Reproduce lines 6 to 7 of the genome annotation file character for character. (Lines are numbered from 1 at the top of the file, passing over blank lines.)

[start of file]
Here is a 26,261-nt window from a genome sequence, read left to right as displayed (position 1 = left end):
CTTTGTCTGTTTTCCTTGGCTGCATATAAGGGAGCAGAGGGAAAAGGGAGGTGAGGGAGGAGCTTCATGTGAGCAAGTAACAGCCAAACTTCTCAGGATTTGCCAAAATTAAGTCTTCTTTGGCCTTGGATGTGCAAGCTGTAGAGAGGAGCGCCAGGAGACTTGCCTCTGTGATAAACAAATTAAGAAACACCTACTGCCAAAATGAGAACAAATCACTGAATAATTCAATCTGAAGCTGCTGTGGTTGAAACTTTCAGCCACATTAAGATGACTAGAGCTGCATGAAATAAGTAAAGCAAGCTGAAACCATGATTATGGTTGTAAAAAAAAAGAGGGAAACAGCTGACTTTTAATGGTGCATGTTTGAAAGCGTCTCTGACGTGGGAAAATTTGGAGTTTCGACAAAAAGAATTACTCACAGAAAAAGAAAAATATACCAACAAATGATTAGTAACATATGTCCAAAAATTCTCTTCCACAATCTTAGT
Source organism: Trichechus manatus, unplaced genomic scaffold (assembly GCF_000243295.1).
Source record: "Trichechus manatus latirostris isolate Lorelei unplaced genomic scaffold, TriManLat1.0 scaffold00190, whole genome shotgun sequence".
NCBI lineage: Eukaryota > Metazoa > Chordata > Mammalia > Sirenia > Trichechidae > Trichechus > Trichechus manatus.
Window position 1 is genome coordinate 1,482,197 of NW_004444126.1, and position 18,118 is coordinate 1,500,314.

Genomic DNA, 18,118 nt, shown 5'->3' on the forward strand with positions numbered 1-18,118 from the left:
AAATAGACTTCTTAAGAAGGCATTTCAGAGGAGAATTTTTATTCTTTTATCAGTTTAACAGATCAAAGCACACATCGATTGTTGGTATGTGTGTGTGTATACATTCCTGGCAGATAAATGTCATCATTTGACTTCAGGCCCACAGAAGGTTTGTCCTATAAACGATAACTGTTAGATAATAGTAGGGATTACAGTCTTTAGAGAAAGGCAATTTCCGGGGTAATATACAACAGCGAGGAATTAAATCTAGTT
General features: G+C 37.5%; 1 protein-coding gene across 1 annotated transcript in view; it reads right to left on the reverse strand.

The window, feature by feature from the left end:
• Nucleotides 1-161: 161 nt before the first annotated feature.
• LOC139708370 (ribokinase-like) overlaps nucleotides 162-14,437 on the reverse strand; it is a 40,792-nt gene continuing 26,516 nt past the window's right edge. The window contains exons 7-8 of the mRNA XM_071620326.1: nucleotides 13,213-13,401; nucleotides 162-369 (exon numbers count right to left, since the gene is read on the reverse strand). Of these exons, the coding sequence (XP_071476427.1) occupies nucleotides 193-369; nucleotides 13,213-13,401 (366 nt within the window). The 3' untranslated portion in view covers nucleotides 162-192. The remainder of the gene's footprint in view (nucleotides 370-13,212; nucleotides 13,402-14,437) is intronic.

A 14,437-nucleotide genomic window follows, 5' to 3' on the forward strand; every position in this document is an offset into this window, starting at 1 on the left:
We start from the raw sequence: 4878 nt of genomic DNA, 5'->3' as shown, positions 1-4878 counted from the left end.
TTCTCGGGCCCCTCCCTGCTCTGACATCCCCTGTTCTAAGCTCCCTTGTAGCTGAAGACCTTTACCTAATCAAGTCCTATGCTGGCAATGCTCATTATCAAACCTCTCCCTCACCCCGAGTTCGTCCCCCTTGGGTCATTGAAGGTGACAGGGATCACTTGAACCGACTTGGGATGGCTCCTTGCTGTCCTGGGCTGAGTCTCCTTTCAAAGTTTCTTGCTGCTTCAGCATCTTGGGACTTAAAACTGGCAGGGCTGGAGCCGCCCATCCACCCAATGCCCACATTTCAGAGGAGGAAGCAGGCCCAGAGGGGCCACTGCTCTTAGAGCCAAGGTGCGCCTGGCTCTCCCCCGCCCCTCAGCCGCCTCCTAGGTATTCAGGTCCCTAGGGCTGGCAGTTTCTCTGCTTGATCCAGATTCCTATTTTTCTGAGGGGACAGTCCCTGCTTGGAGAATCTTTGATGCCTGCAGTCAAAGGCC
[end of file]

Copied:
Window position 1 is genome coordinate 1,482,197 of NW_004444126.1, and position 18,118 is coordinate 1,500,314.

Genomic DNA, 18,118 nt, shown 5'->3' on the forward strand with positions numbered 1-18,118 from the left: